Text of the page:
And I could have sworn I saw a beaver swimming away from me upstream just before dinner. Will be checking. And checking.

The new American Poet is here. And Brenda Hillman is in it because she got this year's fellowship from the Academy of American Poets for distinguished achievement. Which pleases me very much!

Here is a Hillman sample from the periodical:

The Unbeginning

--or maybe you could just
give up on beginnings. After all

this notion that things start
and end somewhere
has caused you so much trouble!

Look at the wild radish in the fields out there.
Isn't it always row
and row of pastel pink-
like some bargain
print of itself, in new pillowcases, on sale;

and you stumble
through it thinking art must come
from the book of splendor
or the book of longing
until the rhythms curve

and the previous music
hasn't ended yet:

the whir that blackbirds make,
as they land, sound like velcro,
like a child undoing
velcro from the winter jacket

(from the hood
of a winter jacket)

From Loose Sugar, by Brenda Hillman, reprinted in American Poet, Spring 2013, page 34.

OK. Here you have a poem that starts with a dash and abjures beginnings. that ends with a close parenthesis, that strings three colors together with hyphens, whose only period is near the beginning, which has a colon and a semi-colon and an exclamation point, but asks a question without a question mark. And yet everything works perfectly!! I might not even NEED a beginning! I'm in love!
Good night!
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Saturday, May 04, 2013

Know anything about mushrooms???

These are growing against the roots of both large cottonwood trees, down by the canal. When I brushed aside the leaf litter to take the picture, the broken tops showed dark underneath, almost black. Quite a vigorous sign of spring.

I am Kindling (not another book, June!) a new book called The Forest Unseen; a year's watch in nature, by David George Haskell. It is really a terrific book and not at all what I expected. I ordered it because of the great review in the New York Times, and because it was a finalist for the Pulitzer in non-fiction. He spent a year observing one square meter of forest in the hills near his home. I thought that would mean that he would dig up things and analyze them under the microscope, and conduct little on-site experiments. Not so! He just visits very frequently and sits on a nice flat rock and observes. No digging, or messing with anything! He starts at the year's beginning when it is very cold. He notices things. Then he explains what is happening and how and why. He references how things evolved, how organisms interact, how things change as the seasons change. He is a fine writer (I just found out he has also published poems!) and has all kinds of scientific information about small things I have never noticed, thought about, or understood. It's a WOW book, and I appreciate that it is just under $10 on Kindle, the price I think is about right considering there are no paper, ink or transit costs. And I cannot cut out the pictures, or scan pages.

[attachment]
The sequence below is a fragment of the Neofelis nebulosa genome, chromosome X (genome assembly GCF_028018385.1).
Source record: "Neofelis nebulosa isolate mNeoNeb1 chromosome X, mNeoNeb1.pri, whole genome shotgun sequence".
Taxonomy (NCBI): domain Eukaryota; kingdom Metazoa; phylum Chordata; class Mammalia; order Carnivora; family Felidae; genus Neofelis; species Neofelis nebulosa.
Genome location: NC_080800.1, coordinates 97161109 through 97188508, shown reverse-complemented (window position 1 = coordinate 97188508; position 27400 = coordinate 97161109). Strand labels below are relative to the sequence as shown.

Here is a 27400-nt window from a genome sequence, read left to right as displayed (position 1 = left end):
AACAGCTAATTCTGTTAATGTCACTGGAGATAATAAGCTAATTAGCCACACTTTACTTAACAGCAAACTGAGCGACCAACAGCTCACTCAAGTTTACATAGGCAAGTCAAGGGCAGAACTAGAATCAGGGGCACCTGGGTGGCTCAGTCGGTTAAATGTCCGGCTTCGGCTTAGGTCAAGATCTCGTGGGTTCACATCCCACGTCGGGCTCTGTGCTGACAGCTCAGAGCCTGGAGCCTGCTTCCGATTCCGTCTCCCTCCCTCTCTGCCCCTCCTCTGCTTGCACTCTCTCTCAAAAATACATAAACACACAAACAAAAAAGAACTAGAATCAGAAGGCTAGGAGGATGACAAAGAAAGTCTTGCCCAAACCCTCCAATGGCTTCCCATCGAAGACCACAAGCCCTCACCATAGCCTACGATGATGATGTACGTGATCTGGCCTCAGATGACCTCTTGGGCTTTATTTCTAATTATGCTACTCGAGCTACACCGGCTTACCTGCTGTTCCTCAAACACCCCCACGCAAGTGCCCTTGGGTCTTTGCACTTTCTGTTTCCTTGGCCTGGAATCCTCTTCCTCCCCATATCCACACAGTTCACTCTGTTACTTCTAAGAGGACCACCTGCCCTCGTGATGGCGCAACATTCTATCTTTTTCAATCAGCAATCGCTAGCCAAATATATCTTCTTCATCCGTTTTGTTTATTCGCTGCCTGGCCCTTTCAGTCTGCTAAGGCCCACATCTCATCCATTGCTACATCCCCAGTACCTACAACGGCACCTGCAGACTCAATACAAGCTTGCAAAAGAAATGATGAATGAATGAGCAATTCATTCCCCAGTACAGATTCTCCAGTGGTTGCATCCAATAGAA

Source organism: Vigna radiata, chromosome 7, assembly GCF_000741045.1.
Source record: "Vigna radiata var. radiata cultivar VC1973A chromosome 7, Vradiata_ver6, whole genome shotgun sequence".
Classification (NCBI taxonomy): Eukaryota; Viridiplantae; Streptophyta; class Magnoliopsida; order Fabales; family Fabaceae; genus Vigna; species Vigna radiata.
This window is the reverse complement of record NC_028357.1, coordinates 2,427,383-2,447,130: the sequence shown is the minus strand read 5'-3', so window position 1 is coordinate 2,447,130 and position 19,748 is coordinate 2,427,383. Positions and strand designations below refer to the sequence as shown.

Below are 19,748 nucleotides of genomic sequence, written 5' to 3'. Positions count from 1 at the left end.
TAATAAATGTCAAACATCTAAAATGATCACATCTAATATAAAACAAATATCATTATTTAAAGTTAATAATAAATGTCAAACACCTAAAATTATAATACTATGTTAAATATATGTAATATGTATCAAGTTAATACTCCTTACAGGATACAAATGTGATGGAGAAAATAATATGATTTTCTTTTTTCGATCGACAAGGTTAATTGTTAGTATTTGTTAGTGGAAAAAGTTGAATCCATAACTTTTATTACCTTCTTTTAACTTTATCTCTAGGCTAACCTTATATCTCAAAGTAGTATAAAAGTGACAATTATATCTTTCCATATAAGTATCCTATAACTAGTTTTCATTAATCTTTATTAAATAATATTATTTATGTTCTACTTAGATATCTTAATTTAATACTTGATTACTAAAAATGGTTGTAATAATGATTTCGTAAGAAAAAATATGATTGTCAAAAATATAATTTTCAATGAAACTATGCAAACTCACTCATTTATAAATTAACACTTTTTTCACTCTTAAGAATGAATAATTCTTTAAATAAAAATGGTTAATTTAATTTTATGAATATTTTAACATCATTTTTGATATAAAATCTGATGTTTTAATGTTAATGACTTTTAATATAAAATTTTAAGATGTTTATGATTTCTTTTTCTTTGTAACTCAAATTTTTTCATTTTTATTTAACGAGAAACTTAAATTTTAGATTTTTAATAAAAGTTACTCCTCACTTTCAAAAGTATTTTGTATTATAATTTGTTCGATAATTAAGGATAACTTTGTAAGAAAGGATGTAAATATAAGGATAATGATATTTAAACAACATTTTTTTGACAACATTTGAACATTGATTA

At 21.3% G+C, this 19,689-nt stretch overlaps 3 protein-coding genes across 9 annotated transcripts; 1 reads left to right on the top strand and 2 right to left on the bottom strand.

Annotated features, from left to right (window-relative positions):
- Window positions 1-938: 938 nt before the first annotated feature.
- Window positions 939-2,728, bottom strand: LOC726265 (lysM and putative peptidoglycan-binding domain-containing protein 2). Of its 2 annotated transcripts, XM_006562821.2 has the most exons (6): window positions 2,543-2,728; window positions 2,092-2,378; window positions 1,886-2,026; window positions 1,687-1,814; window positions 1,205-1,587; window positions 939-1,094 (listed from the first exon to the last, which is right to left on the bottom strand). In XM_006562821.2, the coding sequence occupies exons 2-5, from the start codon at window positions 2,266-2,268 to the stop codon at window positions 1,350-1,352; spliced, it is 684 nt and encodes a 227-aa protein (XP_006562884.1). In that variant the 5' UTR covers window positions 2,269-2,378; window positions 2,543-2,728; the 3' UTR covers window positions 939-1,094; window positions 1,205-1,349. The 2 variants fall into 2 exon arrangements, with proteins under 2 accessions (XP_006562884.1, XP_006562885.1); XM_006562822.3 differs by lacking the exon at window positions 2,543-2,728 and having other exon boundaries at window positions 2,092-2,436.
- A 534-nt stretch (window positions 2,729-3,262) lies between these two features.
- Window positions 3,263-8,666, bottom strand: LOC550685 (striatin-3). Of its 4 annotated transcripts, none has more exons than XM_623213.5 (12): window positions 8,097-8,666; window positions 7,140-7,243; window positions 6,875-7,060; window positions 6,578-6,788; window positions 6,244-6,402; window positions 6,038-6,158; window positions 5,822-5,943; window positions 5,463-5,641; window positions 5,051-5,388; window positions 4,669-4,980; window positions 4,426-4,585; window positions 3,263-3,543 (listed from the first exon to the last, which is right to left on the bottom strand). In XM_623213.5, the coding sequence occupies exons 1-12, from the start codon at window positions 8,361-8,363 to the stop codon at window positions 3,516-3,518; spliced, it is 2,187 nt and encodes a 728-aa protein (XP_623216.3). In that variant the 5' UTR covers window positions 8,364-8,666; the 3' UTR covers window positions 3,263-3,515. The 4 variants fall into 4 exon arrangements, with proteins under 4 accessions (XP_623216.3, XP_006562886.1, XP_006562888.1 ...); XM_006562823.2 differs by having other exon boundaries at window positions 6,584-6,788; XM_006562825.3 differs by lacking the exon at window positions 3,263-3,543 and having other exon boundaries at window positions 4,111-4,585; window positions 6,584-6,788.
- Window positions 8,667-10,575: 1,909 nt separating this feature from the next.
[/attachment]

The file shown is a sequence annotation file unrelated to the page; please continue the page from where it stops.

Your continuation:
Here is a little something about writing (my sacred love, writing, written and unwritten. . .) from William Stafford's daily writing for 28 June, 1968. Seems like only yesterday . . .
" Last night, sleeping on the floors of the Episcopal Chruch at Valdez [Alaska], I dreamed that some old, exposed roll of film had turned up. I held it, ready to develop it, and thought of the scenes, the people, ready there to be mine again, from that vivid, precious past. Without knowing just what they would be I yet hungered for them all.
Writing is like that, I realize: to hold the pen and wait, then start, is like holding that roll of film. Something will come; it will bring from the past. I wait deliciously. And the thing that occurs depends partly on how much I hunger!"
printed in Early Morning; remembering my father, by Kim Stafford, p. 154.

My idea from this for a writing prompt: choose a year, or even a decade, and imagine you have found a roll of undeveloped film. Write about what you might find, want to find, or fear finding.

Often, lately, when proofreading (yes, I DO!) I click on the little images below that the LinkWithin widget selects as having some relation to the displayed post. I am discovering all sorts of forgotten things, sort of like undeveloped negatives. As this blog cumulates, I find it serves me well as a stable repository for things I care about. Here is something I had forgotten. And so to bed. Good night.